business advice | Feb 22, 2022 |
Is it just me, or is everyone getting ruder?

Dear Sean,

Maybe it is just the winter weather and all things COVID that are making everyone grumpy, but I am increasingly concerned by a growing lack of civility from my clients and production partners alike. Ghosting, outrageous demands and surliness seem to be the order of the day. It is entirely counterproductive, and I want to know if there is anything I can do to keep things moving forward effectively?

Miss Manners

Dear Miss Manners,

I’m so sorry to hear that you’ve been hit with ill-tempered clients and vendors. I think your instincts are right: As with all things, clarity and integrity will rule the day. But this moment is fraught with disconnects—perhaps most notably, clients do not understand (or appreciate) the difficulty supply chain issues present, let alone increased costs associated with almost everything. Couple that with the stresses of navigating the demands on production partners to deliver for designers and clients alike and you have a recipe for some very short fuses.

I have said it so many times, but it’s more true than ever: Intention of purpose and commitment to diligence will yield honest and candid communication. Much more important, living to the specifics of purpose and process is required of you and your team, every day and in every communication. The three Ws are your solace—the ability to say where you were, where you are and where you are going throughout the course of a project—is the very definition of control, and a pillar of clarity for all involved.

It is about conducting a project with dignity and respect, and it begins with you and your firm.

For far too long, designers have been asked to compromise in the name of finishing a project, getting published, or any manner of things other than just doing the work. It needs to be left behind—and to leave it behind, let the bad reactions you’re facing be as they will, so long as there is no ulterior motive or agenda. Do great work because you can and know what it will take to do just that.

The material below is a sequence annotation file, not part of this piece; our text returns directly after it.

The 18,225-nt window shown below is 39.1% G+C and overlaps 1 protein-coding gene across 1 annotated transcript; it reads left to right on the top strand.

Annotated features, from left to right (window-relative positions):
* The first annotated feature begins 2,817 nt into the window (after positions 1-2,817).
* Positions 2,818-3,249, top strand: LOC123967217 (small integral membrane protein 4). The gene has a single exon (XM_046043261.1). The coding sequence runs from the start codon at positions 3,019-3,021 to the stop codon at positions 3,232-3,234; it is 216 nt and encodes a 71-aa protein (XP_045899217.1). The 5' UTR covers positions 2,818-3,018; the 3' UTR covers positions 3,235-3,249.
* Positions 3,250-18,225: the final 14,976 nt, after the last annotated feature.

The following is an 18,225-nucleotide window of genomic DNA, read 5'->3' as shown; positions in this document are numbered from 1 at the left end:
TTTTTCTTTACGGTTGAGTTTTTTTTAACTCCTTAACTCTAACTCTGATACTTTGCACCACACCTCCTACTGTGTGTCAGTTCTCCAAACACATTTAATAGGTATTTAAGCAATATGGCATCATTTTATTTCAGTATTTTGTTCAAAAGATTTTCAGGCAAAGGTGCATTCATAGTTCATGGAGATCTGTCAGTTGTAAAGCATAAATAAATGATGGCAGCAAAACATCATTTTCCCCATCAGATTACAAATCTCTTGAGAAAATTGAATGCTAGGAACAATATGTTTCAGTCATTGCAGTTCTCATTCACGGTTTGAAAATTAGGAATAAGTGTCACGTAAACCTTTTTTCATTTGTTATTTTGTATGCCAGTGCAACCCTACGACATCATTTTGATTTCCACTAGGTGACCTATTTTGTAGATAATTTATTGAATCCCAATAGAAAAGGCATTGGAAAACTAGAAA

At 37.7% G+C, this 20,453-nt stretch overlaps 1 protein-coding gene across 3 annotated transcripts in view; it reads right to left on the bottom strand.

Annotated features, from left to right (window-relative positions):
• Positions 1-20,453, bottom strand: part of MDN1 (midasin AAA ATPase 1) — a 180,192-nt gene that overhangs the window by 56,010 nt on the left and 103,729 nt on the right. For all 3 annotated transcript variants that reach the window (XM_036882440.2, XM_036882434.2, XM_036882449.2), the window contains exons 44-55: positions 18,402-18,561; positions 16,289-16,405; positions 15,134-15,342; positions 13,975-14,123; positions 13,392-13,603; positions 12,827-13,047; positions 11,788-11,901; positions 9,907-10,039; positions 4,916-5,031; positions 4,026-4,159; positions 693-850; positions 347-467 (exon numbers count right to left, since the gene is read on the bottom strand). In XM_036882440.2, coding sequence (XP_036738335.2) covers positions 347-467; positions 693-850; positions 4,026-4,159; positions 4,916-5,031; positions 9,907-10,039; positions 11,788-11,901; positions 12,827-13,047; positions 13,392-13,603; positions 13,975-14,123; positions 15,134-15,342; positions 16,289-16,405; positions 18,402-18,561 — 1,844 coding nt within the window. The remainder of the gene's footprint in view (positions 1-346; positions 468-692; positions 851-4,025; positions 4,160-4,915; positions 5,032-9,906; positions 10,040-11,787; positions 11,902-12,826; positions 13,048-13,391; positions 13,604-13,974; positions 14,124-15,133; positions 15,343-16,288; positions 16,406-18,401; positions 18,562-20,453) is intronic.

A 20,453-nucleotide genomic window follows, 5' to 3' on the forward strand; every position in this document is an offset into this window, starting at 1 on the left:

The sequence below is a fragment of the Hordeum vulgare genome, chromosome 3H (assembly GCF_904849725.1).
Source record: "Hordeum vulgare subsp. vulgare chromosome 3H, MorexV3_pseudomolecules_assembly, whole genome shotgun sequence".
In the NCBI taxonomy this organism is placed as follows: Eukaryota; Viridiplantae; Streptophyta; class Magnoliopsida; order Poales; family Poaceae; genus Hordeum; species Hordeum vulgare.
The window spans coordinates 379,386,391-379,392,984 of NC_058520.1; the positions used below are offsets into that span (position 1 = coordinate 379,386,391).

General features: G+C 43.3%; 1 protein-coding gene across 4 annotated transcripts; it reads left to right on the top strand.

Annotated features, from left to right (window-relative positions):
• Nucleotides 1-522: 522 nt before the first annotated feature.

Then, forgive yourself your previous failings, even with a current client. If a pet continues to misbehave, it does not mean that you must accept the behavior going forward. Integrity matters because it is hard. No matter how friendly you might be, you are nobody’s friend. You are to fulfill your role as someone capable of transformation and deeply affecting the lives of those you seek to serve.

The design business, as with all creative businesses, is different from other kinds of business ventures. There is no guarantee of success—only the manifestation of an idea, a vision of what could be. If there were certainty, there would only be a product, not the creation of what has never been. It does not matter that you and your firm have been down the path hundreds of times; you have never been down the path with this client, on this project. As such, you get paid because it might not work, and when it does, it is a revelation.

Your process demands uncertainty, the edge of discomfort and the resolution of distrust. When we are exposed—as we have all been in these times—now is your opportunity to double down on the why and how of what you do. Own your purpose and let the rest fall away.

Last, please be intolerant of those who refuse civility and dignity. Compromise is the ultimate cop-out if it justifies abuse of the soul of your work. You are the only designer in the room and that can never be forsaken.

Rough times lie ahead, but if you know where your feet are and where they are headed, others will follow. Be tolerant of fools at your own peril—no matter the size of the project, or its accompanying bank account. It will not be easy to own your voice without compromise, but it is what is required today. We can all hope civility will return when things return to “normal,” whatever that may look like, but your demands of dignity, respect and candor will carry the day in the meantime.

Homepage image: ©Michalz86/Adobe Stock

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Sean Low is the the go-to business coach for interior designers. His clients have included Nate Berkus, Sawyer Berson, Vicente Wolf, Barry Dixon, Kevin Isbell and McGrath II. Low earned his law degree from the University of Pennsylvania, and as founder-president of The Business of Being Creative, he has long consulted for design businesses. In his Business Advice column for BOH, he answers designers’ most pressing questions. Have a dilemma? Send us an email—and don’t worry, we can keep your details anonymous.

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